“What kind of person doesn’t come back?”
“I don’t know. What kind of person leaves in the first place?”
‘This Raging Light’ starts two weeks after Lucille and Wren’s mother walks out on them. She claimed she was going for a vacation to find herself and would be back in a fortnight, but on that fourteenth night Lucille knows that they’re on their own now. Her dad had a mental breakdown a couple of months earlier, and his refusal to meet with their mother pushed her over the end – it’s now Lucille and Wren against the world.
Lucille knows she’s need to be careful regarding who finds out about their situation. Wren’s only nine, and she’s seventeen: until her eighteenth birthday there’s a very real risk of social services coming along and taking Wren away from her. Lucille does all she can to keep her family together: she gets a job and enlists her best friend, Eden, and Eden’s twin, Digby, to help her look after Wren.
The problem? Lucille has been in love with Digby for years, and spending so much time with him sends her emotions into overdrive. Digby has been with his girlfriend, Elaine, for as long as anyone can remember, so Lucille knows nothing can happen between them, but it doesn’t stop her hoping. Eden doesn’t want anything to happen between them, because she knows Digby will end up getting hurt: she cuts Lucille out of her life, and when they finally meet up to discuss the tension between them, tragic events occur and Eden ends up fighting for her life.
I’m very conflicted over how I felt about this novel. I really loved Lucille’s character for being unafraid to fight for her family and for not letting people push her around – she would do anything for Wren, and she proves that time and time again. I also love Eden’s character, who’s an unapologetic feminist and strives for her goals even when she’s told they’re unattainable.
It’s just Digby that causes me problems. Everyone says what a good guy he is, but if he’s so nice and caring, why is he cheating on his long-term girlfriend who he’s been discussing marriage with? If someone’s being a shitty character I like it if the other characters can accept it: there’s just too much denial in this novel.
The relationship between Lucille and Digby isn’t even that convincing, either. She’s liked him for years, basically obsessing with him, but we don’t see any of the early development of her feelings because they occur before the book starts: it means that even if it isn’t insta-love, it’s extremely cringey (especially when she thinks “if he ever kissed me or something, I would die of implosion”. Shudder.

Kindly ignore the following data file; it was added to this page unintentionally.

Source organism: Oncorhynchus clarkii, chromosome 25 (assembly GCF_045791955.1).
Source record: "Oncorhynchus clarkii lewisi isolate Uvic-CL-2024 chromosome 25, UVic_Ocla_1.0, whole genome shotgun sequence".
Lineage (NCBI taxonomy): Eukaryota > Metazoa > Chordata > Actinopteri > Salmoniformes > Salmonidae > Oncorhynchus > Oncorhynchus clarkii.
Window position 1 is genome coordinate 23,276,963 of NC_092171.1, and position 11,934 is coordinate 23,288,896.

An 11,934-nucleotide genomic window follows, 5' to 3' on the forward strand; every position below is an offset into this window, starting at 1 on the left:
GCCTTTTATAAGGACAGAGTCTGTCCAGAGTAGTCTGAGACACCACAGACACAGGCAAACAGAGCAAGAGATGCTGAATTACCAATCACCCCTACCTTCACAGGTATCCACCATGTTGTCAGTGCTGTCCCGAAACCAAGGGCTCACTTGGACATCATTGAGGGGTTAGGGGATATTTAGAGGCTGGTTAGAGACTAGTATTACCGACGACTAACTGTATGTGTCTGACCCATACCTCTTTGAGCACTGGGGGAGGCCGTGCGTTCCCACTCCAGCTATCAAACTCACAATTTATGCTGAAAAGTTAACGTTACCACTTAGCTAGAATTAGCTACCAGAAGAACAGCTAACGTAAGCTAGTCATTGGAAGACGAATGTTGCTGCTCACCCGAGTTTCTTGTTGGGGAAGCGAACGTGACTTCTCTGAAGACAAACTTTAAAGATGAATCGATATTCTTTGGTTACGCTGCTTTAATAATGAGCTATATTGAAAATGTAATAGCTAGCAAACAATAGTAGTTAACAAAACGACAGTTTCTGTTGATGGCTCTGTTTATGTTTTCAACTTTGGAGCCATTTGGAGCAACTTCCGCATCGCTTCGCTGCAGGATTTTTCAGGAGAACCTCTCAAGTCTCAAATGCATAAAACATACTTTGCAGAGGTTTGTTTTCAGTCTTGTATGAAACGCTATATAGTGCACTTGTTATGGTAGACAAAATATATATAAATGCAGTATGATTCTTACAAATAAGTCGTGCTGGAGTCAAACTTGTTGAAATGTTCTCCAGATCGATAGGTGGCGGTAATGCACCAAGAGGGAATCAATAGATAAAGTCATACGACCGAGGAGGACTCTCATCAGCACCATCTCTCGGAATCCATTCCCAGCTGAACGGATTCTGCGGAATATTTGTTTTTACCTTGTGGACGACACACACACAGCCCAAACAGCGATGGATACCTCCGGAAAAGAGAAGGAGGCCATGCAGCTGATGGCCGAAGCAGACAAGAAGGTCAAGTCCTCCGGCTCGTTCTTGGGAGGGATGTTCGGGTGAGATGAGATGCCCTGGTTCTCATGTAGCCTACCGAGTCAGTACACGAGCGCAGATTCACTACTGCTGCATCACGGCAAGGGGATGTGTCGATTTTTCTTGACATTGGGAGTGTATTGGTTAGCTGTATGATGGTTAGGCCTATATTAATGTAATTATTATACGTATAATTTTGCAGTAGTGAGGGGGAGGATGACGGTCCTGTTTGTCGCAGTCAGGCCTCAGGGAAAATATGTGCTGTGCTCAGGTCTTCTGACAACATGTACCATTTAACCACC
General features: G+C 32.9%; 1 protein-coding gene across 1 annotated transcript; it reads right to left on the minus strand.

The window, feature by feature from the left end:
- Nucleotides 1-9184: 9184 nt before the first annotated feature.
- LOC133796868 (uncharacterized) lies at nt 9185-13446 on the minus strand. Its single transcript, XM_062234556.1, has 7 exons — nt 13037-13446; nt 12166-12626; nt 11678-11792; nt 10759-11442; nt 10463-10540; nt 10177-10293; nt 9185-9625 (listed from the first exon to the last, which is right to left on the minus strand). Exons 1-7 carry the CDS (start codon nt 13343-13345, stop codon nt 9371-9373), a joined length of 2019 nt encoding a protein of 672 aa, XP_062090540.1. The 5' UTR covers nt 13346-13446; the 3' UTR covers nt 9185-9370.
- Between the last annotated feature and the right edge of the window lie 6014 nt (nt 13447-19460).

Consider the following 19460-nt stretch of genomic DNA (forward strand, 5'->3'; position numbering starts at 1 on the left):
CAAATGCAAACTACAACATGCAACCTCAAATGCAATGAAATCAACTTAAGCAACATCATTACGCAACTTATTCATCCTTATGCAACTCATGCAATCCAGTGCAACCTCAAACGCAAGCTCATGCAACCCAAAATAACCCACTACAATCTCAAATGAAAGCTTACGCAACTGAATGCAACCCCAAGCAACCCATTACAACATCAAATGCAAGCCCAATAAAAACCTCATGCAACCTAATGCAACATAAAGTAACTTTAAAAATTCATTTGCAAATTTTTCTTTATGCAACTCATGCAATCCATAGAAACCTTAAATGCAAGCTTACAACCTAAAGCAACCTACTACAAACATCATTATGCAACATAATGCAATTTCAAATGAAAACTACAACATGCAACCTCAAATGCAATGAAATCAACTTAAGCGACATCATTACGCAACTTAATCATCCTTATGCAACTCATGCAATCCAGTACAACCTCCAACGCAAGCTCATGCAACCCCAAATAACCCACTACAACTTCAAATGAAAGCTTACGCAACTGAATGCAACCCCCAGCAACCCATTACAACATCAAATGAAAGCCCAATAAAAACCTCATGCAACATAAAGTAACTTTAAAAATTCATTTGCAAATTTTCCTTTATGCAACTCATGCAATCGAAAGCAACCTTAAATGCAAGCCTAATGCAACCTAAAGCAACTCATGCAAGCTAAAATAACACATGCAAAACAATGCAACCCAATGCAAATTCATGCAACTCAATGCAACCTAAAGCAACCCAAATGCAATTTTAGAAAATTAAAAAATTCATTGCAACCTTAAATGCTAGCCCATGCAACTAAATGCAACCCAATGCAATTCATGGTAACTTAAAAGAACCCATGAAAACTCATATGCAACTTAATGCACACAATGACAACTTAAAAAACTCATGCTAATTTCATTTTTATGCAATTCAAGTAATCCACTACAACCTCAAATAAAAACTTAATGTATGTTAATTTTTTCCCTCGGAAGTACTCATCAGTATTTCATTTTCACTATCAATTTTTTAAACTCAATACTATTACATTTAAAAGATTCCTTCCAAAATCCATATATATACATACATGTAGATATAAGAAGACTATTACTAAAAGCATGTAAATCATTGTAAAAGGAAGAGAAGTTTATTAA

It wasn’t too surprising when Lucille and Digby ended up together – she needed to have something happy in her life! – but I was impressed that the novel ended with both of her parents still absent. Her father had been in touch but hadn’t returned to the family home, while her mother was still completely AWOL. Whereas I’d been anticipating the neat, easy resolution wrapping up all the loose ends, it felt a lot more realistic without the convenient happily ever after.
My only real complaint is that I don’t really understand what the subplot of Eden’s accident actually had to contribute to the plot. It was very rushed: Eden and Lucille fix their friendship, but Eden slips on black ice, hitting her head and sliding into the rushing river beneath them. Lucille jumps in and saves her, and Eden remains in a coma until the conclusion of the book, which ends with her reopening her eyes.
Yes, Eden’s accident seemed to make Lucille think twice about what she was doing with Digby, but that was happening anyway because Eden had warned her to back off from him. It made her plan a neater future for her and Wren, but she’d kind of been doing that anyway. I guess Digby might not have broken things off with Elaine if Lucille hadn’t saved his sister’s life, but that just proves how shallow he is and makes me think maybe she would have been better off if he had stayed in the relationship. If you’ve read ‘This Raging Light’ and can see any metaphorical significance, or any serious plot developments, that hinge upon Eden’s accident, please let me know! It’s really bugging me, but because I was reading the book quickly I don’t know if I just missed something or if it didn’t register.
I definitely could have enjoyed this novel more without the relationship element, because the descriptions of Wren and Lucille’s struggles on their own are very emotional. It’s impossible not to empathise with them, and when you consider how many children are out there struggling by themselves… It really made me feel grateful for what I have.
If you’re looking to read an emotional contemporary, I’d suggest this one: just avoid it if you’re offended by cheating, or if you like neat endings!